These children are not puffed up by a suspicious prideful ego, but willingly submit to God's instruction without a whole bushel of justifications as to why they cannot submit. Without murmuring, or any other manner of attracting attention to the self, they will sacrifice to go the extra mile, to take the lower seat, to be last in line, to love their enemy, to not retaliate evil for evil, and they will wash feet. They will do unto others as they would have others do unto them. The Christian does this, because the reality is that they are deferring to God. Remember that. They will go the extra mile because they are deferring to God. God says to do it, and so they defer to Him.

Now why do they do this? It is because they love Him, and give evidence of this love by submitting, but this submitting is not just to God alone, but also to men.

Recall that in a previous sermon I asked the question, "Why do we do these things?" I said that there are two closely-related answers. The first and most obvious is because we love God, and we love Him because we are coming to know Him, and Jesus added this explanation: "If you love Me, keep My commandments." So we submit and do so.

The second reason is less obvious, and at times can even be somewhat scary. We do what He says simply on the basis that He said it. There is so much that we do not know about Him and His reasons for commanding things, but we do what He says because of a background of experiences with Him, and we are coming to trust Him, and so we step out without having complete answers.

I want you to turn to Romans 5.

Romans 5:6 For when we were still without strength, in due time Christ died for the ungodly.

Notice the pronoun, "For when we were still without strength, Christ died for the ungodly." That is you and me, and of course everybody else as well.

Romans 5:8 But God demonstrates His own love toward us, in that while we were still sinners, Christ died for us.

Let us go now to Ephesians 5 for a little bit of explanation.

Ephesians 5:21 ... submitting to one another in the fear of God.

In this case he means that within a congregation we submit to one another.

People who love each other submit to each other. Another way of saying this is that people who love each other defer to each other. We just read that God loved us before we loved Him. We see an interesting thing here, that in order to establish a relationship, He mercifully deferred to reveal Himself to us and thus begin a relationship with us. He deferred to us despite the fact that our conduct proved that, at the very least, He did not mean anything to us. There was no respect. Remember David said, "There is no fear of God before their eyes." We largely ignored Him.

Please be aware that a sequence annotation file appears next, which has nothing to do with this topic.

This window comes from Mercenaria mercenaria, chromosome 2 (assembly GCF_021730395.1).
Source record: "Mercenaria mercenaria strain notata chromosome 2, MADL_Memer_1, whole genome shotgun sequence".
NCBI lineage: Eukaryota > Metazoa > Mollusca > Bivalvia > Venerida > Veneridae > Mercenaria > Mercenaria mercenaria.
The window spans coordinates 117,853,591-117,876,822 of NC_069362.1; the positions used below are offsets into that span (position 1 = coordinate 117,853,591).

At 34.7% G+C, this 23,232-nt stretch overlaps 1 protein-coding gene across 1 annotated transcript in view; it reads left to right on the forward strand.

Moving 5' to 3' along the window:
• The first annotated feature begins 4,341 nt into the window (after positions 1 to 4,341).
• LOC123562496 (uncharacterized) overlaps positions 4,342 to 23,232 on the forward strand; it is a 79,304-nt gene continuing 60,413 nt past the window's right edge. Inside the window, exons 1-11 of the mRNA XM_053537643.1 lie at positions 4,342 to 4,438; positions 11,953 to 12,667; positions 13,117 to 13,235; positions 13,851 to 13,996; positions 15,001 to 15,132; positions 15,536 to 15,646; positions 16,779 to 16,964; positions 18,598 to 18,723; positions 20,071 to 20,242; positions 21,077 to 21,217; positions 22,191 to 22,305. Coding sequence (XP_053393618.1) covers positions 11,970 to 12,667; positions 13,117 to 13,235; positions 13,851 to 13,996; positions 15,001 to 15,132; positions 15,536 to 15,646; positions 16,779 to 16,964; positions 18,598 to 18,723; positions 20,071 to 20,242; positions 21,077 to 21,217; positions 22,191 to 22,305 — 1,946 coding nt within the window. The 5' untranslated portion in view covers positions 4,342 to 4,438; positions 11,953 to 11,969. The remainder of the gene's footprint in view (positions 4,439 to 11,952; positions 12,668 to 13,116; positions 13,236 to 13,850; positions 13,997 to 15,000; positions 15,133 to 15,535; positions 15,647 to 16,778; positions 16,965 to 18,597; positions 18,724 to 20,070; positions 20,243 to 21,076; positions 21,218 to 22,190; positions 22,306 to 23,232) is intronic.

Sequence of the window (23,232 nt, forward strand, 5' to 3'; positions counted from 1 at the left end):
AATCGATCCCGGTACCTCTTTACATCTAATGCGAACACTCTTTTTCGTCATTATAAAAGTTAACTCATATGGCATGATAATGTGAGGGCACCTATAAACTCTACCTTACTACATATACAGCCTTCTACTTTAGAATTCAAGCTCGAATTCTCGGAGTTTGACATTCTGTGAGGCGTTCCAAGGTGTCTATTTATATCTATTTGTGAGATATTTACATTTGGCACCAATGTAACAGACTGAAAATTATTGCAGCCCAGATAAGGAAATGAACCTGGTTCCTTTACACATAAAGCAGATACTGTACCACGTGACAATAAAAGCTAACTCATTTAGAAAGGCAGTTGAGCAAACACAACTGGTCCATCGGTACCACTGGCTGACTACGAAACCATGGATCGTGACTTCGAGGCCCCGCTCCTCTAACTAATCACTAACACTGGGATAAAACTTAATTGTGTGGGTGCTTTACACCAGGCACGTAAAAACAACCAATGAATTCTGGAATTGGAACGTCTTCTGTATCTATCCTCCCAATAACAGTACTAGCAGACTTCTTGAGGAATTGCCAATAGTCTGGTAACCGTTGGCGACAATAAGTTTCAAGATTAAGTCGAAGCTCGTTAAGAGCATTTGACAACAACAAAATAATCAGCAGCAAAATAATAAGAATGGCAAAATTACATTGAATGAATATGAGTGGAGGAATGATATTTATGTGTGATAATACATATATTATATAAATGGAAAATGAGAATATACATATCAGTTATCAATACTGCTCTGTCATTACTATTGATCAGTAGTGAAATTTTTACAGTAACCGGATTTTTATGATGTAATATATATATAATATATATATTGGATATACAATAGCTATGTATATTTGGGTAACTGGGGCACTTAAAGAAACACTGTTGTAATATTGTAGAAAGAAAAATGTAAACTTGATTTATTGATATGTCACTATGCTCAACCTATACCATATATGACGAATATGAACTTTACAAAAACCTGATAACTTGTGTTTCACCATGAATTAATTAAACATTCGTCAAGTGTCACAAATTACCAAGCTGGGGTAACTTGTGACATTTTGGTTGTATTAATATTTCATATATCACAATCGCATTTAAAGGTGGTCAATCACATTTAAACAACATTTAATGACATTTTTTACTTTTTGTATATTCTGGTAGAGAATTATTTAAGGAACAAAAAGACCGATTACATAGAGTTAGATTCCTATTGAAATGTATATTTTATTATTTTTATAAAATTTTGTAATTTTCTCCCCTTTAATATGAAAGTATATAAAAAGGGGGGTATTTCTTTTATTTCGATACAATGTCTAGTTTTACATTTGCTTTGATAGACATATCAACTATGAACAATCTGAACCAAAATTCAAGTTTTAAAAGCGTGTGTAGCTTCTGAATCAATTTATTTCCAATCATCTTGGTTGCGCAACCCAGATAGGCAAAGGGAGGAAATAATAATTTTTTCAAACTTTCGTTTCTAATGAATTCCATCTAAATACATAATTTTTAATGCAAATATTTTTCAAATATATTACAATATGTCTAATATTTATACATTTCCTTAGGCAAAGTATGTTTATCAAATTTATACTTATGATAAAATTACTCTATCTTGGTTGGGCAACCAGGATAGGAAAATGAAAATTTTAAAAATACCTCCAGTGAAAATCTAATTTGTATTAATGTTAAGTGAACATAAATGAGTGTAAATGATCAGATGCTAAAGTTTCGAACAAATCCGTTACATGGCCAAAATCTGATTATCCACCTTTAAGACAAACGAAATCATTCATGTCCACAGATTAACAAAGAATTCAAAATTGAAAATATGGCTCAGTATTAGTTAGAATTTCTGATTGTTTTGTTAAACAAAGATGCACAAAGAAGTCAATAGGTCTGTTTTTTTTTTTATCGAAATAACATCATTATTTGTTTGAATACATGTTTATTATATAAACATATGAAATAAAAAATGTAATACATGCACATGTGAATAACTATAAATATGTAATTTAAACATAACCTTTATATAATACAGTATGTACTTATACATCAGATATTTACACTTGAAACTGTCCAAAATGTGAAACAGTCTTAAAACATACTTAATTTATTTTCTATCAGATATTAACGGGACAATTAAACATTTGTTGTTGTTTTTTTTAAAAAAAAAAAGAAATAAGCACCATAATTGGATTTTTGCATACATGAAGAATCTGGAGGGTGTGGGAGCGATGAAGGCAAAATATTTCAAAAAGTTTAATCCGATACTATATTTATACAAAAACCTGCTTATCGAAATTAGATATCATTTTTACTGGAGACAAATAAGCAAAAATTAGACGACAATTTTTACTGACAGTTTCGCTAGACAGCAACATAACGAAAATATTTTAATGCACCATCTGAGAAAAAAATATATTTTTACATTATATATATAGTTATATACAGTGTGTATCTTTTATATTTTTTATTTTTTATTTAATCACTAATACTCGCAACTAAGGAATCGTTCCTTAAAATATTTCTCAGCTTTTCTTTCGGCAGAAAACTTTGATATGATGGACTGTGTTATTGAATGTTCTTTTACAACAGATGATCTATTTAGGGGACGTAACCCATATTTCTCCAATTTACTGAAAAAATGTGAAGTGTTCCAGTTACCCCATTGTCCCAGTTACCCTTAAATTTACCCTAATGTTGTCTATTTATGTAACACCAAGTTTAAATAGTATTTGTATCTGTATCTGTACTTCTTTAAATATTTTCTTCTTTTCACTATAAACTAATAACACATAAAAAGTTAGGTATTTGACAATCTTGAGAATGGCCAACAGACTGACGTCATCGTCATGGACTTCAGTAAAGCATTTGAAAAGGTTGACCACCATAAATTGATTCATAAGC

The enmity against Him that we had may have even been outright rebellion, but He deferred anyway to us and began giving us gifts so that we could respond to Him, and thus a relationship began. Do you see what I am heading to here? Before we can have a relationship, God had to, in a sense, lower Himself down to our level, as it were, and defer to those who were His enemies. He sought us out in order to have a friendship and a family relationship with Him.

Now He did not stop there. He deferred to us by giving us gifts so that we could respond, and thus a relationship began. And how did we respond? We began returning a love given in His deference to us. We submitted to His call for faith in Christ's sacrifice and repentance. That was the beginning of our expressions of love given in return. It was the beginning of our deferring to Him in return, but in reality it was the love of God given us paying its first dividend to God in that His love shed abroad in our hearts was being returned to Him.

This is a rather lengthy explanation, but I want you to reach a conclusion with me, because remember, the subject is, "Is America A Christian Nation?"

What I have just gone through, the unconverted will not do, except (there is an "except") in a very half-hearted fashion. They will not return God's love. Somewhere along the line of life, sometimes very quickly, sometimes very often, the carnal mind will find ways, reasons, justifications for drawing lines in the sand, saying, "This far, and no farther." It is through their works that the drawing of the line is revealed. It is through their works that the lack of the fear of God is revealed. It is through their works that their failure to love Him is revealed. At some point, their submission will stop.